* There is a long history of antagonism here between certain sectors, such as b/w School Boards and teachers unions, so the underlying narrative of the situation varies significantly across WI. Thus, we are not witnessing a muddy middle that looks 'purple' in polling, but a polarized set of core stories with long histories. Rhetoric simplifies the message, and elections thrive on rhetoric. To transform this situation into one of deliberation and engagement requires a willingness to accept that the current system and paradigm are broken... perhaps the national debt debate and debacle can serve as such a driver.

*The Wisconsin Idea is a pwoerful resource for the UW to become engaged as a resource here... either in hosting deliberative processes, cultivating capacity for such dialogues (as we do as PPLC members), or in other vehicles not yet explored. Our group felt this capacity should be tapped, and the 100th anniversary of the WI Idea offers a special opportunity in that regard.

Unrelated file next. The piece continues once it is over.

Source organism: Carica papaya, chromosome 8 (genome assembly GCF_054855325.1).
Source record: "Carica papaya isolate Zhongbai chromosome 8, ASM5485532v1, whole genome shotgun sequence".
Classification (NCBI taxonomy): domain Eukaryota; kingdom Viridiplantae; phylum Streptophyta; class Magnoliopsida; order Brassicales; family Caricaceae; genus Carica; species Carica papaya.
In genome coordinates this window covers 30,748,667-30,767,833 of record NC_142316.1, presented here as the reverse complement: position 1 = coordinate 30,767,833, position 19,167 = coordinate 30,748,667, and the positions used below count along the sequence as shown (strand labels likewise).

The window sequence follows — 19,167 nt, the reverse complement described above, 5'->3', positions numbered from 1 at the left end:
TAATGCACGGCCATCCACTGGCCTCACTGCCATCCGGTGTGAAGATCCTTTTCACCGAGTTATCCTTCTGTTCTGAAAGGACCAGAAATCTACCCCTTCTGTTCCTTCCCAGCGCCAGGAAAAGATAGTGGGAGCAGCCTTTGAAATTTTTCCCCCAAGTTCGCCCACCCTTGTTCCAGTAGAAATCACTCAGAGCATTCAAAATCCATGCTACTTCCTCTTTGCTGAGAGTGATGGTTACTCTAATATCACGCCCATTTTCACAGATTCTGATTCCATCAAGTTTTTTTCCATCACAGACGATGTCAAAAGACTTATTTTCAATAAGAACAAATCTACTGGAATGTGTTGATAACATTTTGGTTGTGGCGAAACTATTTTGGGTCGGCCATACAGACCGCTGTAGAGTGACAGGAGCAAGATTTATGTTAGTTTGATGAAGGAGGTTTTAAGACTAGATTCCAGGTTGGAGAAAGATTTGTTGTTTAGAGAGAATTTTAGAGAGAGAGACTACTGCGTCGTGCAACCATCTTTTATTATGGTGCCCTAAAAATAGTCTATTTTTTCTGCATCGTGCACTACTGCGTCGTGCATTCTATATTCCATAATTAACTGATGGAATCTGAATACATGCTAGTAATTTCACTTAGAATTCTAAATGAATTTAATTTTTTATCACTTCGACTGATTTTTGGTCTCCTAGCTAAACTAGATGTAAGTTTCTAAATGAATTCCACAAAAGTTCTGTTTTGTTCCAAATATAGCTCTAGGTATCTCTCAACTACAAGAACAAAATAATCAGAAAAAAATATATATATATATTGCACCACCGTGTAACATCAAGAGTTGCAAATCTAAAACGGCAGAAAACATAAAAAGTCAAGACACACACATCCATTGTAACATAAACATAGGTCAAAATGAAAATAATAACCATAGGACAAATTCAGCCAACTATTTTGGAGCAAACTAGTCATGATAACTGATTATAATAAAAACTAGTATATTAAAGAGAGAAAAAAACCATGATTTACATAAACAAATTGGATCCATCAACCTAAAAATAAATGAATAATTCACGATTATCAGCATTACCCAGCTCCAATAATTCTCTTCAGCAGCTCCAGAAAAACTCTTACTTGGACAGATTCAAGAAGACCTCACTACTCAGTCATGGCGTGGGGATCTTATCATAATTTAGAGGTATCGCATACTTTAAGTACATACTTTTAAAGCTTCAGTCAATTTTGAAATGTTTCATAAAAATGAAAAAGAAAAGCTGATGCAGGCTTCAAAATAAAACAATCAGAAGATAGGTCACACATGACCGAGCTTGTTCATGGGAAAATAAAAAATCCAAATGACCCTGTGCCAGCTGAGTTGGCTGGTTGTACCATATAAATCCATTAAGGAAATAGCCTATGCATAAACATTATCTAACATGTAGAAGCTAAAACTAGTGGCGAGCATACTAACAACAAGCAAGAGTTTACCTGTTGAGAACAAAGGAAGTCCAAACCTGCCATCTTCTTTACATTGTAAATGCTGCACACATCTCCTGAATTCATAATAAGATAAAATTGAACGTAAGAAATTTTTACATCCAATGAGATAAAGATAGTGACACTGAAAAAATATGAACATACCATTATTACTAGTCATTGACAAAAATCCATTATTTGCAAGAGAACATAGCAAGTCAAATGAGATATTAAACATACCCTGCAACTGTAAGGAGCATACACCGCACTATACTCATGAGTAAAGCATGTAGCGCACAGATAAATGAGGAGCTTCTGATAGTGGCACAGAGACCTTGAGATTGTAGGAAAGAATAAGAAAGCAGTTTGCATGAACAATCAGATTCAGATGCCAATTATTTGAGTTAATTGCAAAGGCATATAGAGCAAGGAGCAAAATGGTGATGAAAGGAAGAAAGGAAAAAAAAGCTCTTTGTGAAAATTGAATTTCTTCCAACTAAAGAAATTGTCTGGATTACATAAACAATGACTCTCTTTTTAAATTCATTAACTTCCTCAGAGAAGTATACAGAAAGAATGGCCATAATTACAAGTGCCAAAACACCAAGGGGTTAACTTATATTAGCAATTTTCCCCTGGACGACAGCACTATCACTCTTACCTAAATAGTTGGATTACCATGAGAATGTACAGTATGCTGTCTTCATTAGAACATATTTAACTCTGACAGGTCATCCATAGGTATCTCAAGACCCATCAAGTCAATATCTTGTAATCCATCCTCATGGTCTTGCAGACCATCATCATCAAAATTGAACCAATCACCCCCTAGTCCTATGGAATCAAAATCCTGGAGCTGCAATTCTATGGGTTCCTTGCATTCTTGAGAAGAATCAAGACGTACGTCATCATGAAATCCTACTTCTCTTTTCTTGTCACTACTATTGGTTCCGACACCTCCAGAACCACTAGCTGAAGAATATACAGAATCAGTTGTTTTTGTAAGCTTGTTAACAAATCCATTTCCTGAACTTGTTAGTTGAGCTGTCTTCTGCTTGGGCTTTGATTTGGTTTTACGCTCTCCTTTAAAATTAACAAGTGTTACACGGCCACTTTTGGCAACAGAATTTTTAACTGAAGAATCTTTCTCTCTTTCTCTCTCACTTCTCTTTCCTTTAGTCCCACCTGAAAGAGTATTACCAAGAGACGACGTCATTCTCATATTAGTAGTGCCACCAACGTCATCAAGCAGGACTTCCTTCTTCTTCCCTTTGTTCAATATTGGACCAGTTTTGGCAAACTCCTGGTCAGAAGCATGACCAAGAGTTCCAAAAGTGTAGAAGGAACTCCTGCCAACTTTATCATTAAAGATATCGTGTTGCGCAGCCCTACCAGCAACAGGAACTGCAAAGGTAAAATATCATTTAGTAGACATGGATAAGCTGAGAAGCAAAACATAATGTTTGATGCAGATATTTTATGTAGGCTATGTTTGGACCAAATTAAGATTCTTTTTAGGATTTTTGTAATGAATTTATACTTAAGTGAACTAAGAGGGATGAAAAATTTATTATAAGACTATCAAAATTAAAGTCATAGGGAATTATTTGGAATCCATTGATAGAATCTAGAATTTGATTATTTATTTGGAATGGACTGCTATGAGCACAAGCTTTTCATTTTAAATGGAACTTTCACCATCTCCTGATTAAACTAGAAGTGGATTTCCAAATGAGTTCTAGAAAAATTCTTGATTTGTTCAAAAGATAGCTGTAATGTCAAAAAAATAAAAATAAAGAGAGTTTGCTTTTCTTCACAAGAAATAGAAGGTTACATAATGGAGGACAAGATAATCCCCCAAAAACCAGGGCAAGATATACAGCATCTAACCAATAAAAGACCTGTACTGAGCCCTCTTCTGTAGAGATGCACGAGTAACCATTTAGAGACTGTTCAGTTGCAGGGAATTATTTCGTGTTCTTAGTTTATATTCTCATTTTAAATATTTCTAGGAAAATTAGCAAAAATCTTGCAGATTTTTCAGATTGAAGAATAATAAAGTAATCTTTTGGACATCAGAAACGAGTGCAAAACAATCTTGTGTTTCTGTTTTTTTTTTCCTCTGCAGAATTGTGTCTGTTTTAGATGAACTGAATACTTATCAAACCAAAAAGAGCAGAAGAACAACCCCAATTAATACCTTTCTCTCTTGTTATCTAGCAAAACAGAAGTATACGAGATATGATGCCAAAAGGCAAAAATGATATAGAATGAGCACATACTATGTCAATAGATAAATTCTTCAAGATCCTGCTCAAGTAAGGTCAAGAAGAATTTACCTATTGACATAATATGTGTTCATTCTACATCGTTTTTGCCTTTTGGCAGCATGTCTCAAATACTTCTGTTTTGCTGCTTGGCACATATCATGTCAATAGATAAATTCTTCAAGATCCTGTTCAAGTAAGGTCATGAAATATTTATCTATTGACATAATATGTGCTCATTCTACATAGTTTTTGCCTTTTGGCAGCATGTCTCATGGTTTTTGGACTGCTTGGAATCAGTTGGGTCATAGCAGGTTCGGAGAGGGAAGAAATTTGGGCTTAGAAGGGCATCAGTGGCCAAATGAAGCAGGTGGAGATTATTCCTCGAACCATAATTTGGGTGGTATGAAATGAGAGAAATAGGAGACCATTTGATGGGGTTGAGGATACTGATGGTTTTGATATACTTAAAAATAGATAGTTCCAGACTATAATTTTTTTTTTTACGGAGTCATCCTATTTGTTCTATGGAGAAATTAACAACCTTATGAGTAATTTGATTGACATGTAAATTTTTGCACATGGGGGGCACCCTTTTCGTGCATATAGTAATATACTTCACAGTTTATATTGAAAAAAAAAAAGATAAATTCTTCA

Join us as the conversation continues! See you Monday... or comment here to add to the depth of our insights...

-Harry

Wednesday, July 13, 2011

Next Public Participation LC Meeting - July 18th on the Terrace

We are meeting on the Terrace this summer… and it sounds like several of us will be there:


Next meeting is Monday, July 18th, 1-3pm

Focus (anticipated): Follow-up from our February 21st meeting in which we discussed events at the Capitol in light of public participation and engagement challenges (see below for details):
  • How do we create spaces of engagement and dialogue in the midst of highly polarized debate?
  • How do we facilitate within such spaces in light of our own biases, responses, and interests in the outcomes?
  • Are there ways to support constructive dialogue and deliberation outside of the ‘main spaces’ of the formal process (we can look at Track III Diplomacy for some examples here)?
Join us for the discussion! If you can't be there in person, please comment on the Blog!

Harry